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Let's say I am implementing a simple game engine, particularly the rendering part. From the high-level view we have some vertices which are copied to the graphics card alongside shader information etc.

I do not really understand how this is done in a performant manner: Consider a basic OpenGL program (and all the tutorials or whatever I could find out there) which copies all the vertices to the graphics card at each draw call. This seems to be a lot of work.

And as far as I understand if I am doing some kind of third person game, for example, I have to copy every vertex of the character at each draw call (and possibly more). Even though the world is static and the character is representing only a small amount, this still seems to be a lot.

Do game engines apply some kind of "caching" here, to make sure they only copy what has actually changed, or is this a rather mindless copy of everything, and the performance is not such a big deal?

Essentially I want to learn about some kind of architectural choices concerning this vertex copy operation, however I cannot seem to find the right resources. Thank you for any input you could provide.

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Usually games and game engines will upload vertices, textures and other render-relevant data to the graphic card once by putting it into buffers. Those then stay in the GPU RAM until the game tells the GPU it won't need that data anymore. This is the reason why graphic cards require several GB or RAM: So games do not need to pass all the vertices through the PCIe bus on every single frame.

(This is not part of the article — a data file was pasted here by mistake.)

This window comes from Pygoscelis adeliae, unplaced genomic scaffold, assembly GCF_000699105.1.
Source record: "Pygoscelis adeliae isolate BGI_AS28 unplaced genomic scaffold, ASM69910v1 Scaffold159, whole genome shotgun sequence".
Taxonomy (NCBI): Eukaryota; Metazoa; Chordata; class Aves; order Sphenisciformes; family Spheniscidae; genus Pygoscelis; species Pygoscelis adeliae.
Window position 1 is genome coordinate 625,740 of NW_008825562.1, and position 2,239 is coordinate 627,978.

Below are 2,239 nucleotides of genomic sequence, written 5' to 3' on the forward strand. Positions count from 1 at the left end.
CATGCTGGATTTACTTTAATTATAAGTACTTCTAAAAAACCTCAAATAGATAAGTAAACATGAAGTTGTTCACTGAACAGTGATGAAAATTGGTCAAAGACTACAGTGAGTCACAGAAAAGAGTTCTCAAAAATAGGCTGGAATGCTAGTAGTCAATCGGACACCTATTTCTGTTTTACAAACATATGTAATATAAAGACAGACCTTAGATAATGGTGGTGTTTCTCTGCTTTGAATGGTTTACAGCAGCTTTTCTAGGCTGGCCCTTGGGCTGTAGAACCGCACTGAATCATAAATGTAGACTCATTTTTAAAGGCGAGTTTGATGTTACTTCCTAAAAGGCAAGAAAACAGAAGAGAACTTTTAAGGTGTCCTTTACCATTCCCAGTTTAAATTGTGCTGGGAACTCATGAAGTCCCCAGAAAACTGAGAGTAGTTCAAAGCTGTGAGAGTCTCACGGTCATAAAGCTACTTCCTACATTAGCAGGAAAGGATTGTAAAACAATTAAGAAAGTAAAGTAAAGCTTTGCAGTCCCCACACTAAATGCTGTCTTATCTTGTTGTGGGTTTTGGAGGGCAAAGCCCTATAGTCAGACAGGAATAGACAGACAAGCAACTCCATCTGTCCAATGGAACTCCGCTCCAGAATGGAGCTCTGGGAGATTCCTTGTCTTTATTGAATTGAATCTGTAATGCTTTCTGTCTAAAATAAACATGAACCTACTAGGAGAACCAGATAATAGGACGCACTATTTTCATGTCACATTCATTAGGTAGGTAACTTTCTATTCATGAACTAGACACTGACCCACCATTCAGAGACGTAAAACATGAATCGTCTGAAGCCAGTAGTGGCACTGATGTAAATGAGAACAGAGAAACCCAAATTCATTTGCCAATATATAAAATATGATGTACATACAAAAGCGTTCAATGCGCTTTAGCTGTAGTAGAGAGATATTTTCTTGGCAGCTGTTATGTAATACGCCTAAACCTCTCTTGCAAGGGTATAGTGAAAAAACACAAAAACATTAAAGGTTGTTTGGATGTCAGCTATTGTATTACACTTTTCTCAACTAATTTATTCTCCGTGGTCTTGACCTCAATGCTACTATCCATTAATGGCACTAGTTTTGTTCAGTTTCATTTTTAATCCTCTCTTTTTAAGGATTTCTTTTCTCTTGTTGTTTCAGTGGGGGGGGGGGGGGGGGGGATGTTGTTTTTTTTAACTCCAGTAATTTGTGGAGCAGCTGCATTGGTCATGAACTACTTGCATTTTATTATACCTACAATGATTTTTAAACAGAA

When the game wants the GPU to render something, it just tells it which vertex- and pixel shader programs to run and which previously uploaded buffer(s) to use for that run. Position and orientation of the object(s) are usually communicated to the GPU by sending a projection matrix for that draw-call.

Skelettal animation is often also handled on the GPU. The CPU only tells the GPU the bone rotations and IK target locations for each frame. The GPU will then use that information to transform the mesh vertices before rendering the mesh.

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  • \$\begingroup\$ It's also worth observing that for simpler games it's actually not that large an overhead to transfer all vertices each frame, and up to late 90s/early 2000s it was the only way. So if you see a game from that time period, you can logically conclude that it was able to handle it's level of geometric complexity despite transferring all vertices each frame. \$\endgroup\$ – Maximus Minimus Feb 3 at 18:40

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